Es Baluard Museu d’Art Contemporani de Palma presents “Aimless. Confronting Imago Mundi”, an exhibition that structures and defines the identity of the Museum’s Collection based on a line of research centred on the representation and projection of the world in its contemporaneity.
The project continues the museum’s line of research initiated in the exhibition “Memory of Defence”, in which the idea of delimiting a space identified on the basis of cultural and symbolic issues, among others, as the Mallorcan cartographers did 700 years ago, was put forward.
Taking Cresques Abraham’s Atlas (1375) as a starting point and based on the interest in recovering the medieval legacy and placing the emphasis on being able to imagine the world, just as the cartographers did, the curator Agustín Pérez Rubio has proposed to carry out a contemporary reading, rethinking the legacy and questioning the ways of representing the world that has come down to us today.
The exhibition opens to the public on 2 February at 7 p.m. and can be visited in Es Baluard Museu’s Exhibition Hall C from 3 February 2023 to 21 January 2024.
This new interpretation of the Es Baluard Collection, enhanced by loans from private collections from the island, is grounded in the idea of disorientation and dislocation as strategies to be deliberately adopted in the quest to dismantle the construction of the history of humanity and representations of the Imago Mundi (the Image of the World) that have come down to us. Further to this, through understanding works of art as modes of representation, it strives to halt and eradicate the perpetuation of the colonial, imperial, racist and sexist matrix of Eurocentric thought, as found in our concepts, writings and images.
The exhibition is divided into four rooms. In the first, under the title “Transcending the Copernican turn”, the Cresques Atlas is presented. This is followed by the idea of rewriting history, under the title “Dismantling the Linguistic Turn: Invisible History”. The third room, “The colonial legacy in contemporaneity”, rethinks and questions the colonial legacy that has reached us in museums and, finally, the room dedicated to “The future of the past: when consequence becomes cause”, which presents a reflection on how artists are vindicating questions of oppression, racism and immigration, making these processes visible and evident, which also has a healing aspect.
Imma Prieto, director of Es Baluard Museu explains that “this project is a milestone for the museum. The exhibition “Memory of Defence” included a series of historical cartographies from different archives, such as the Arxiu del Regne, the Archivo Militar de Palma or the Archivo de la Corona de Aragón, and we tried to bring the Cresques’ Atlas, but it was not possible due to a series of permissions. It is a work that we have continued until we managed to bring the copy from the National Library. What interests us is not only the content, which is a wonderful document from 700 years ago, but the gesture: how a series of cartographers in 1300 were able to imagine the world, not only geographically, but also from a singularity that appeals to the multiplicity of identities and cultures”.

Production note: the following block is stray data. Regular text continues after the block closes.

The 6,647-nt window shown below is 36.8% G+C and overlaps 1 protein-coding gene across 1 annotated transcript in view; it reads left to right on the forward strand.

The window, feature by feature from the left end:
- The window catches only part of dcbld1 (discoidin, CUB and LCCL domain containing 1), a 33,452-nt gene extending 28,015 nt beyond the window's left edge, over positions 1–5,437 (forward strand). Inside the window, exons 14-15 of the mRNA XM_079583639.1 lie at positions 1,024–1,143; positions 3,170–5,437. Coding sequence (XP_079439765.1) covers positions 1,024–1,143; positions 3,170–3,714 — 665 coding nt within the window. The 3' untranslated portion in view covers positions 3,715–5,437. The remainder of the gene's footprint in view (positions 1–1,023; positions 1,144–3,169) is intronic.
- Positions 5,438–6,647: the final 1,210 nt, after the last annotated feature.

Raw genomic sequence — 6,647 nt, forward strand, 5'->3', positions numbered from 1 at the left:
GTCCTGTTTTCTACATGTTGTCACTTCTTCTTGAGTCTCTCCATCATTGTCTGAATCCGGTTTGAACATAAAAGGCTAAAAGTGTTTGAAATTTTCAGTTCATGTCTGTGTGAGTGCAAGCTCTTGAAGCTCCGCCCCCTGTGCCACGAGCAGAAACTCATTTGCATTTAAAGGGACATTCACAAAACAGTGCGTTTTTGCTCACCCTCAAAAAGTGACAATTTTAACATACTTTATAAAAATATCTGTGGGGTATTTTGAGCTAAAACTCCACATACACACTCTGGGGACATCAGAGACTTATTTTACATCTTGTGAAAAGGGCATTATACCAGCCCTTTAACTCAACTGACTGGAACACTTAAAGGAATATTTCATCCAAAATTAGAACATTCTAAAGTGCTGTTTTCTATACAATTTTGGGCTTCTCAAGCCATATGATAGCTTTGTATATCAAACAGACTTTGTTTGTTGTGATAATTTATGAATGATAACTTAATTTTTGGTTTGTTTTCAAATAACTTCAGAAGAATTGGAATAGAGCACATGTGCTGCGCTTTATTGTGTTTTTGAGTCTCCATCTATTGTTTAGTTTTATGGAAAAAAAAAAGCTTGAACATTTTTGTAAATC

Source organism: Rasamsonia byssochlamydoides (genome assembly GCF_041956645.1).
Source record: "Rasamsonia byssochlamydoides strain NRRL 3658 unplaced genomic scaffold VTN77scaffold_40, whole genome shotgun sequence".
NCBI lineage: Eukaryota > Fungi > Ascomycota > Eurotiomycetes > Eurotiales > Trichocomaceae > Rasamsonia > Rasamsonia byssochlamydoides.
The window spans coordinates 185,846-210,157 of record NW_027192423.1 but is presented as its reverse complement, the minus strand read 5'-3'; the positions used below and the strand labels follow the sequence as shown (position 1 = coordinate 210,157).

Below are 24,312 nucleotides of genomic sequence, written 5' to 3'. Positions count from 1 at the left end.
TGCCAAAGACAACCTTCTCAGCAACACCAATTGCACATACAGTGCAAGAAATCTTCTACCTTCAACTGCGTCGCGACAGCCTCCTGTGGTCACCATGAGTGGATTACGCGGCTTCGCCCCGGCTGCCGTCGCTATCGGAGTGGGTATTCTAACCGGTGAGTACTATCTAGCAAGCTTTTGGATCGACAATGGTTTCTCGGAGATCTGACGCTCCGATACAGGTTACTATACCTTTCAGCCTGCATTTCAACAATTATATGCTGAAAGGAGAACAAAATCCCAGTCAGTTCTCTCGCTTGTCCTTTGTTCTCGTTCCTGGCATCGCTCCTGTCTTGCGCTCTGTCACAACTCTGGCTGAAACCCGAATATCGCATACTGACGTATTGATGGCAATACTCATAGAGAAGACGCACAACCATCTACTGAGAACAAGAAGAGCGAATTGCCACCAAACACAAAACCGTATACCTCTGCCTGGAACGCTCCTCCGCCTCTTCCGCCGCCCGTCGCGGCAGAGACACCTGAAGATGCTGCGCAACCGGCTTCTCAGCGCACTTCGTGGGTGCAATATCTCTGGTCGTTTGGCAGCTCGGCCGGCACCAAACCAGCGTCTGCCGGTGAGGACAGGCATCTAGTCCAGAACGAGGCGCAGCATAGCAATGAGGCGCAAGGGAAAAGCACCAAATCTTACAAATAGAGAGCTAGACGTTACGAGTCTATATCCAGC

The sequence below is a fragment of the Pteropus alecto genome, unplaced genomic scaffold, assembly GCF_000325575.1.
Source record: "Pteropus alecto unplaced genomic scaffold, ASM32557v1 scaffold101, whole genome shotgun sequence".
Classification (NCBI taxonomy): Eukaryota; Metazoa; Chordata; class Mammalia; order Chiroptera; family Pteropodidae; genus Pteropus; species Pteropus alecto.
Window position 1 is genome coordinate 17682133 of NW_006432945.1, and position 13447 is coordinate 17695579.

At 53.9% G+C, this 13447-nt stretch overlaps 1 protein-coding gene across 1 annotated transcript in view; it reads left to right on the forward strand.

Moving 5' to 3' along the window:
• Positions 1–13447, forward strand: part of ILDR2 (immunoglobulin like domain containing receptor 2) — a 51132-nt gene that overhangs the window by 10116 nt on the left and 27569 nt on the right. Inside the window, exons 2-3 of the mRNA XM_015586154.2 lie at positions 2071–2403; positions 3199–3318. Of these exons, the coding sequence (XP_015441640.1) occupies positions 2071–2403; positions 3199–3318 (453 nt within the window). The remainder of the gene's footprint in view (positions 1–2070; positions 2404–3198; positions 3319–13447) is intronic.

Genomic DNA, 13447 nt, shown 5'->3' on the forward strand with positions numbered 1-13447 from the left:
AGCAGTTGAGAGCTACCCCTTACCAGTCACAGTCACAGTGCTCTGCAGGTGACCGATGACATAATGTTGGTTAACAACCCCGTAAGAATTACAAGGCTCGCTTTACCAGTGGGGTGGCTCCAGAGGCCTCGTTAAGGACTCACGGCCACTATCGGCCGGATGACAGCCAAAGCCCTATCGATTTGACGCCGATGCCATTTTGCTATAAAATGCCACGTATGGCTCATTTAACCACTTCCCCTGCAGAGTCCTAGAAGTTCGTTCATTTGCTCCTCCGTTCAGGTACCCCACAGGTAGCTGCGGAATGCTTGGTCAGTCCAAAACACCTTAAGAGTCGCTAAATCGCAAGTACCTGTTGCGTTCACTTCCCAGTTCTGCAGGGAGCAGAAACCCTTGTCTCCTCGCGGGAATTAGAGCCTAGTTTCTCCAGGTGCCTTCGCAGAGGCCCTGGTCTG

“In this sense, the project has two parts. On the one hand, the conceptual framework generated by the museum itself, which focuses on this piece that, for the first time in history, returns after 700 years to the Balearic archipelago. And, secondly, we asked the curator Agustin Pérez Rubio to consider, from the point of view of artistic practice, what it means to imagine the world today. In a way, the aim is to continue to open up spaces for reflection and thought about our contemporaneity”, adds the director.
For his part, Agustín Pérez Rubio, curator of the exhibition, points out that “starting from the work carried out by the medieval geographers, who were visionaries and understood that their task was to capture what it was to be in the world, we have constructed this “Aimless” journey, a conscious, broken narrative that takes a speculative form, finding its way to facts, stories and micro-histories so as to understand changes in and questioning of our manner of seeing, narrating and representing. It thus confronts the actions and wishes of artists and potential ways of approaching works of art while likewise rejecting them (whether formally or conceptually), leading to a time-space dislocation that breaks with the rational, modernist positivism of Eurocentrism.
The exhibition features works by the artists: Ignasi Aballí, Cresques Abraham, Andreu Alfaro, Kader Attia, Irma Blank, Dineo Seshee Bopape, Andrea Büttner, Miguel Ángel Campano, Juana Francés, Meschac Gaba, Ferran Garcia Sevilla, David Goldblatt, Shilpa Gupta, José Hernández, Erika Hock, Iman Issa, Alfredo Jaar, Voluspa Jarpa, Steffani Jemison, Tadashi Kawamata, Kcho, Bouchra Khalili, José María de Labra, Moshekwa Langa, Richard Long, Ibrahim Mahama, Ángeles Marco, Manolo Millares, Joan Miró, Robert Motherwell, Wangechi Mutu, Guillem Nadal, Miquel Navarro, Ernesto Neto, Gabriel Orozco, Jorge Oteiza, Claudia Peña Salinas, Gala Porras-Kim, Hassan Sharif, Nida Sinnokrot, Joaquín Sorolla and Adriana Varejão.